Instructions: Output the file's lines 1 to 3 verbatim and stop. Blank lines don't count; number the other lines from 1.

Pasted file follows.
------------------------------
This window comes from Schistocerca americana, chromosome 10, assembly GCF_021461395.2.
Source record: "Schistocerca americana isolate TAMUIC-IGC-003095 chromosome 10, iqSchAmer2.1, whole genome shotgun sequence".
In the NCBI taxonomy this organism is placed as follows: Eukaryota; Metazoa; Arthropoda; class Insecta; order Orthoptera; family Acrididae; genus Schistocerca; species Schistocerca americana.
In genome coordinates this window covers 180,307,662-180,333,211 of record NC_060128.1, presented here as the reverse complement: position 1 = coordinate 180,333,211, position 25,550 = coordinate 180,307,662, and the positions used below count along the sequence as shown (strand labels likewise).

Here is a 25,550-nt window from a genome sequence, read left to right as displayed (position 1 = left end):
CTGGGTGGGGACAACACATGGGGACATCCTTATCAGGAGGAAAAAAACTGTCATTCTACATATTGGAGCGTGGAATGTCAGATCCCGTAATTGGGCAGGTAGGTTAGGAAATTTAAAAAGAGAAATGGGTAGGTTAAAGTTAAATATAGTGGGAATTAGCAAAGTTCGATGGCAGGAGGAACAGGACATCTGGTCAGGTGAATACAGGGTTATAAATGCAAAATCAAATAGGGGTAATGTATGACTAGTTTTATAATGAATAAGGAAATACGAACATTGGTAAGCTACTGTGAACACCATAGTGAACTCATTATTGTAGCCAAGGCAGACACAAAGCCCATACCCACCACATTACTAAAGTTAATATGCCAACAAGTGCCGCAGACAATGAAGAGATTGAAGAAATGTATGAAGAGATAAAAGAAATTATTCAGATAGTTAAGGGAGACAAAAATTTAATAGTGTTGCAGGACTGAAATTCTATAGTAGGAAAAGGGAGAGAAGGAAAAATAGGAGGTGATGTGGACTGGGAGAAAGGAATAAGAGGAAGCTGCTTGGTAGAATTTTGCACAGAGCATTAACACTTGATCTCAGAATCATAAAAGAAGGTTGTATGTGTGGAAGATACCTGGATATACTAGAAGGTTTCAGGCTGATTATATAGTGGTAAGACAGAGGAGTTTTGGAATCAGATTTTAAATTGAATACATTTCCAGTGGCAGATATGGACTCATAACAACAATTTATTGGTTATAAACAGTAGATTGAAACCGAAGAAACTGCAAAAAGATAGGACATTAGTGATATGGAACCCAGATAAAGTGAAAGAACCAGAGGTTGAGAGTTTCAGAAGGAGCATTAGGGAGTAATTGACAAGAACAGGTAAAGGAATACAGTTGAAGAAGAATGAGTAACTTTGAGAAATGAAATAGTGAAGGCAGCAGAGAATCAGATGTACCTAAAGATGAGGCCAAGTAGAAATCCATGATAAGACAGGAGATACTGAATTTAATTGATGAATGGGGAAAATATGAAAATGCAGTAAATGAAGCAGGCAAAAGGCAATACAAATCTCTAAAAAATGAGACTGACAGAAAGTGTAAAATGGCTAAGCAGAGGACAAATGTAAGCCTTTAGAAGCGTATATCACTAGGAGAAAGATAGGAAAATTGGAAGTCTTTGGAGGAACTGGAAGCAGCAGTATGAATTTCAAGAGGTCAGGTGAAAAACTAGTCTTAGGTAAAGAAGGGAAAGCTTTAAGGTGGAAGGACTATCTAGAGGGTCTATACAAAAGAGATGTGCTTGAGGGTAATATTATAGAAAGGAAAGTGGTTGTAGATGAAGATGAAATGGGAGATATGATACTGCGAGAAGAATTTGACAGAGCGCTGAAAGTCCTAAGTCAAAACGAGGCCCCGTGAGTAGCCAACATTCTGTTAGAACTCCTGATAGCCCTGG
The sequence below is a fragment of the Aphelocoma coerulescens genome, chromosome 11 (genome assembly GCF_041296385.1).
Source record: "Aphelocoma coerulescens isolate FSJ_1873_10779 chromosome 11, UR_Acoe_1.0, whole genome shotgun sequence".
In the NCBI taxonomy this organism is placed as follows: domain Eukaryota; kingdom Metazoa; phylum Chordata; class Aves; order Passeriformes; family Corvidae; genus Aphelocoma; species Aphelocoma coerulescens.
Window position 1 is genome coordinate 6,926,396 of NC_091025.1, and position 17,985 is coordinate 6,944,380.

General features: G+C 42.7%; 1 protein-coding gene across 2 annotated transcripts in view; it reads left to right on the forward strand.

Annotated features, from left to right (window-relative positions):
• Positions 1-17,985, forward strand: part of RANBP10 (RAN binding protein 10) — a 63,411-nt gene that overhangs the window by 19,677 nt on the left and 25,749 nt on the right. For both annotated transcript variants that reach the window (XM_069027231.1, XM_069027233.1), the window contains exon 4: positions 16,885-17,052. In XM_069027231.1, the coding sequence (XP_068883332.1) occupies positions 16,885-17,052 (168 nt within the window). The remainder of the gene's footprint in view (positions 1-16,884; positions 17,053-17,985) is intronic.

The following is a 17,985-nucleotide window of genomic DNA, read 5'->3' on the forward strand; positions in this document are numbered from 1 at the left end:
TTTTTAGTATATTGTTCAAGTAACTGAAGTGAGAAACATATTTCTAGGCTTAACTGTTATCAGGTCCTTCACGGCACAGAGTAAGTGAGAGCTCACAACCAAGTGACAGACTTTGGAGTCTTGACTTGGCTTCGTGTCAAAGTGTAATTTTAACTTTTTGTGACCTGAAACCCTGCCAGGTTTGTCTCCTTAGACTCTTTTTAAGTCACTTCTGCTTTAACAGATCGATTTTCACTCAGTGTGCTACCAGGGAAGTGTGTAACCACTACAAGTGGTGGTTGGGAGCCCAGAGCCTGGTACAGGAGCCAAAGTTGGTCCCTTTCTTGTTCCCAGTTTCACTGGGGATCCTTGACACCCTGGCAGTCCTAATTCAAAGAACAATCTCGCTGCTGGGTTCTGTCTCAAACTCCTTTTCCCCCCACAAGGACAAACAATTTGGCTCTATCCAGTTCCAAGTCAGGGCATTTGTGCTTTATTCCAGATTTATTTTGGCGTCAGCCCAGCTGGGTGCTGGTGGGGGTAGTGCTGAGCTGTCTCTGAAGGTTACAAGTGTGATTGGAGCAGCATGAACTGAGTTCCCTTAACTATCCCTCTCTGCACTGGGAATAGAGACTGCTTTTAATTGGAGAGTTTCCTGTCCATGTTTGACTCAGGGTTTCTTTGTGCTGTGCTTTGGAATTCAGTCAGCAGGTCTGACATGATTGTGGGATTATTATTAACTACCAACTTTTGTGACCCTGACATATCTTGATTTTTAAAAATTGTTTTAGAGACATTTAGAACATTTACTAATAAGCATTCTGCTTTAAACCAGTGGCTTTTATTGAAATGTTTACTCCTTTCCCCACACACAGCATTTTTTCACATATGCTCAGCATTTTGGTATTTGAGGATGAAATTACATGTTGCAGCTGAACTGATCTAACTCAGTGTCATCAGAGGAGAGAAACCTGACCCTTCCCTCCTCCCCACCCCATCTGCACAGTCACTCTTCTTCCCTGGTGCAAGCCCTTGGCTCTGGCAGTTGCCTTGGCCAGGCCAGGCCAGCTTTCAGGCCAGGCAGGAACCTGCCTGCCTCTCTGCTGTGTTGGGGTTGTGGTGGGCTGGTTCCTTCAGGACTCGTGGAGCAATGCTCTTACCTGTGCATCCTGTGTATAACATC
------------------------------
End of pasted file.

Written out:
This window comes from Schistocerca americana, chromosome 10, assembly GCF_021461395.2.
Source record: "Schistocerca americana isolate TAMUIC-IGC-003095 chromosome 10, iqSchAmer2.1, whole genome shotgun sequence".
In the NCBI taxonomy this organism is placed as follows: Eukaryota; Metazoa; Arthropoda; class Insecta; order Orthoptera; family Acrididae; genus Schistocerca; species Schistocerca americana.